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Dangers of online reviews

When choosing a surgeon who performs plastic surgery, relying solely on online reviews has several limitations. Understanding these limitations can help you use reviews more effectively and complement them with other research methods. The cosmetic surgical industry in Australia has unfortunately seen a large number of fake reviews (both positive and negative) being posted in Google which has made the authenticity of the google review rating questionable. It is recommended that you do not base your choice of a surgeon based on online reviews which can easily be manipulated.

1. Bias and Authenticity


Fake Reviews:

  • Positive Reviews: Surgeons or their marketing teams may post fake positive reviews to enhance their reputation.
  • Negative Reviews: Competitors might post false negative reviews to damage a surgeon’s reputation.
  • Incentivised Reviews: Patients might be incentivised with discounts or free services to leave positive reviews, which can skew the authenticity of the feedback.

Personal Bias:

  • Reviews often reflect individual biases and personal experiences, which may not be universally applicable.
  • Patients’ expectations and satisfaction levels vary greatly, affecting their perception of the surgeon’s work.

2. Limited Perspective

Sample Size:

  • A few reviews may not provide a comprehensive picture of the surgeon’s overall performance.
  • Small sample sizes can lead to overgeneralisation based on limited experiences.


  • Reviews might focus on non-medical aspects such as office decor, staff friendliness, and wait times, rather than surgical skill and outcomes.
  • They may lack detailed information about the surgical techniques used and the quality of the results.

3. Unverified Information


  • Online platforms often allow anonymous reviews, making it difficult to verify the authenticity and credibility of the reviewers.
  • Anonymous reviews lack accountability, which can lead to exaggerated or dishonest feedback.

Lack of Medical Insight:

  • Reviewers are typically patients, not medical professionals. Their reviews may lack detailed medical insights and fail to accurately assess the surgeon’s technical skills and expertise.

4. Emotional Extremes

Polarised Opinions:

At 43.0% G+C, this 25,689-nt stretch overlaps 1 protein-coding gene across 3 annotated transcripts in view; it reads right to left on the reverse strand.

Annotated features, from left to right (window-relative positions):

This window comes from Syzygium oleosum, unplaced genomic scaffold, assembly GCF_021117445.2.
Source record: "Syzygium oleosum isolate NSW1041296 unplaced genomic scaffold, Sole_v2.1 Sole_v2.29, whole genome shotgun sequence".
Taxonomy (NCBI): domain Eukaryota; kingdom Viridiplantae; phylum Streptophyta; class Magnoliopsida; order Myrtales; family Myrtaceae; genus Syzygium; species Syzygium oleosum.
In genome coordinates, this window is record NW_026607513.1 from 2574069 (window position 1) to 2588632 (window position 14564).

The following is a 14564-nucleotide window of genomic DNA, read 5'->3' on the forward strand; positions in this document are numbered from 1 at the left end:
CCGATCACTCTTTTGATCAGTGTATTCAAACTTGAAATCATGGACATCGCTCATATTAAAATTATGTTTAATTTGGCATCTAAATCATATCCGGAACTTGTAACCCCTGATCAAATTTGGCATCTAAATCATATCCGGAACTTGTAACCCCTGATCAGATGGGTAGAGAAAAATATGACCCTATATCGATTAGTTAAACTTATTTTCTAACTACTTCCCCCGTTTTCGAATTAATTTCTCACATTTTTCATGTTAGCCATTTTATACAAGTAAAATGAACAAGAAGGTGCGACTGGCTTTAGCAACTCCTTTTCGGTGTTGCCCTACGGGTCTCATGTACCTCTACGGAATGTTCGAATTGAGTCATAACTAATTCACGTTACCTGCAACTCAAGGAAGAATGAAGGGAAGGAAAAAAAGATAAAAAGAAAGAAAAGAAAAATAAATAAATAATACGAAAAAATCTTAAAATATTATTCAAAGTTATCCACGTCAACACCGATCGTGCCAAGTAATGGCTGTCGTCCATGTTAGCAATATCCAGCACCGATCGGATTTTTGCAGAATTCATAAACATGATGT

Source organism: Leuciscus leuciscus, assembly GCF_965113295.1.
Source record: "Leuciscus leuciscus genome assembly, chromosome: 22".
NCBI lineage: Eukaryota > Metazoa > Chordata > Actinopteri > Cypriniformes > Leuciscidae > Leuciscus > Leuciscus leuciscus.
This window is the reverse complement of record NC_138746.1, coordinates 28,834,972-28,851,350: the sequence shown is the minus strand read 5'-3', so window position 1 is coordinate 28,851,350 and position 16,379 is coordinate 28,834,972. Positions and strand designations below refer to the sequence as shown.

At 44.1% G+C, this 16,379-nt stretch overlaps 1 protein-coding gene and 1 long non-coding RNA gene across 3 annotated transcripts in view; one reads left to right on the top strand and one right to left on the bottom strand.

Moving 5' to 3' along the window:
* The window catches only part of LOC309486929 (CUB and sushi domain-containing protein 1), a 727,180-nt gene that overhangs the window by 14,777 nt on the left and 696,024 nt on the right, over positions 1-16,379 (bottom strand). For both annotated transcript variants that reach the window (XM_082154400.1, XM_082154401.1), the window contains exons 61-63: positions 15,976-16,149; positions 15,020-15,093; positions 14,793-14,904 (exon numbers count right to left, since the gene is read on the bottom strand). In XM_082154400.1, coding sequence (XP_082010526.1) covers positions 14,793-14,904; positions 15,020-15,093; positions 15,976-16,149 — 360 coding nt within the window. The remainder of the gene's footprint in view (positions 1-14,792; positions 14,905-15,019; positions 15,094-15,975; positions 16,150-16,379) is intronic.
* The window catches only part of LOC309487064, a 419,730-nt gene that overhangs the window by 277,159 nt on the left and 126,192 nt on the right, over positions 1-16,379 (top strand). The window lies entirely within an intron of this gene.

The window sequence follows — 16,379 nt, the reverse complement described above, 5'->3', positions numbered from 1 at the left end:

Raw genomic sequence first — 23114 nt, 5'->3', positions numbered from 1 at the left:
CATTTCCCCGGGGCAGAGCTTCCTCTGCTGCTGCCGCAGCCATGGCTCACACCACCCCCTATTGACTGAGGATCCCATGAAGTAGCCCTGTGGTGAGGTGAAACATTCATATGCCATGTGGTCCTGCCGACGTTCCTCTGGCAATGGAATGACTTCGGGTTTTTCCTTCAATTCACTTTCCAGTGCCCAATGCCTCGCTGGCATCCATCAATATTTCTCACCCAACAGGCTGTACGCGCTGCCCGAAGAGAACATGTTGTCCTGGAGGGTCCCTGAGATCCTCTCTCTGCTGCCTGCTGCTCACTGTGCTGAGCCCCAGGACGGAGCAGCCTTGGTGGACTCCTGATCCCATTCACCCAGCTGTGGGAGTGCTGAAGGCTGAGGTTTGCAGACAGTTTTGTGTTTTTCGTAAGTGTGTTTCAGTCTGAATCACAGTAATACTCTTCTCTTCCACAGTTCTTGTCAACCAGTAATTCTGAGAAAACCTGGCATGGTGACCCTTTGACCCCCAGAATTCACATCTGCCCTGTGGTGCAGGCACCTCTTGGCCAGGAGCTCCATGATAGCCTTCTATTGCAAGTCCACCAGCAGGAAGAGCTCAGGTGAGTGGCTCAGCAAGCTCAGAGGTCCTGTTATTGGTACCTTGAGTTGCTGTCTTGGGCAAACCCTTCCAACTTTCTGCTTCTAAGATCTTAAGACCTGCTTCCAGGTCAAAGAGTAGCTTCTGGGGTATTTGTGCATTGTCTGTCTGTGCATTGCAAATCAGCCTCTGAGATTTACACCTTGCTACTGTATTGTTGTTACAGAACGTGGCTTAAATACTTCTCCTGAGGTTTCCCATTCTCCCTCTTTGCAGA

• Reviews often represent the extremes of patient experiences—either very satisfied or very dissatisfied—while moderate, balanced opinions are less commonly posted.
  • Emotional extremes can skew the overall impression of the surgeon’s abilities and practice.
  • Patients with mental health disorders (eg obsessive compulsive disorder, bipolar disorder, borderline personality disorder, schizoaffective disorder, body dysmorphic disorder) are often seen to post lengthy reviews either in support or criticism of the surgeon. Often there is little truth in the information that is reported but the surgeon can be quite powerless to respond without breaching doctor-patient confidentiality. In Australia, surgeons are not allowed to respond publicly to online reviews in forums such as a google reviews apart from encouraging patients to return for a follow-up consultation for safety purposes.

5. Temporal Relevance

Outdated Reviews:

  • Older reviews may not reflect the current state of the surgeon’s practice, skills, or staff.
  • Surgeons can improve or decline in quality over time, making it essential to consider recent reviews.

6. Focus on Non-Surgical Aspects

Peripheral Factors:

  • Reviews may emphasise factors like office ambiance, receptionist behaviour, and appointment scheduling rather than the actual surgical outcomes and the surgeon’s competence.
  • These factors, while important for overall patient experience, do not directly indicate the quality of surgical care.

7. Inadequate Comparisons

Lack of Context:

  • Patients may not have the expertise to compare the surgeon’s work to industry standards or to other surgeons.
  • Without a baseline for comparison, it’s challenging to assess the relative quality of the surgeon’s work.

Complementary Research Methods

Given these limitations, it’s crucial to use online reviews as part of a broader research strategy. Here are additional methods to ensure a well-rounded evaluation:

  1. Verify Credentials and Experience:
    • Check the surgeon’s certification, education, and training.
    • Review their professional history and any records of disciplinary actions.
  2. Consultations:
    • Schedule consultations with multiple surgeons to discuss your goals, ask questions, and gauge their expertise and communication style.
    • Evaluate how comfortable you feel with each surgeon and their approach.
  3. Referrals and Recommendations:
    • Seek referrals from trusted friends, family, or healthcare professionals who have firsthand experience with the surgeon.
    • Personal recommendations can provide valuable insights beyond online reviews.
  4. Professional Memberships:
    • Check if the surgeon is a member of reputable organisations like the Royal Australasian Academy of Surgeons rather than smaller subspecialty groups that focus on cosmetic procedures or plastic surgery.
  5. Before-and-After Portfolios:
    • Review the surgeon’s portfolio of before-and-after photos to assess their skill and aesthetic style.
    • Ensure the photos are of actual patients and not stock images.
  6. Hospital Affiliations:
    • Consider the hospitals and surgical centers where the surgeon operates, as reputable affiliations can be an indicator of quality.


While online reviews can provide helpful insights, they should not be the sole basis for choosing a surgeon. Understanding their limitations and complementing them with other research methods will help you make a more informed and confident decision.

Before and After Photos Sydney
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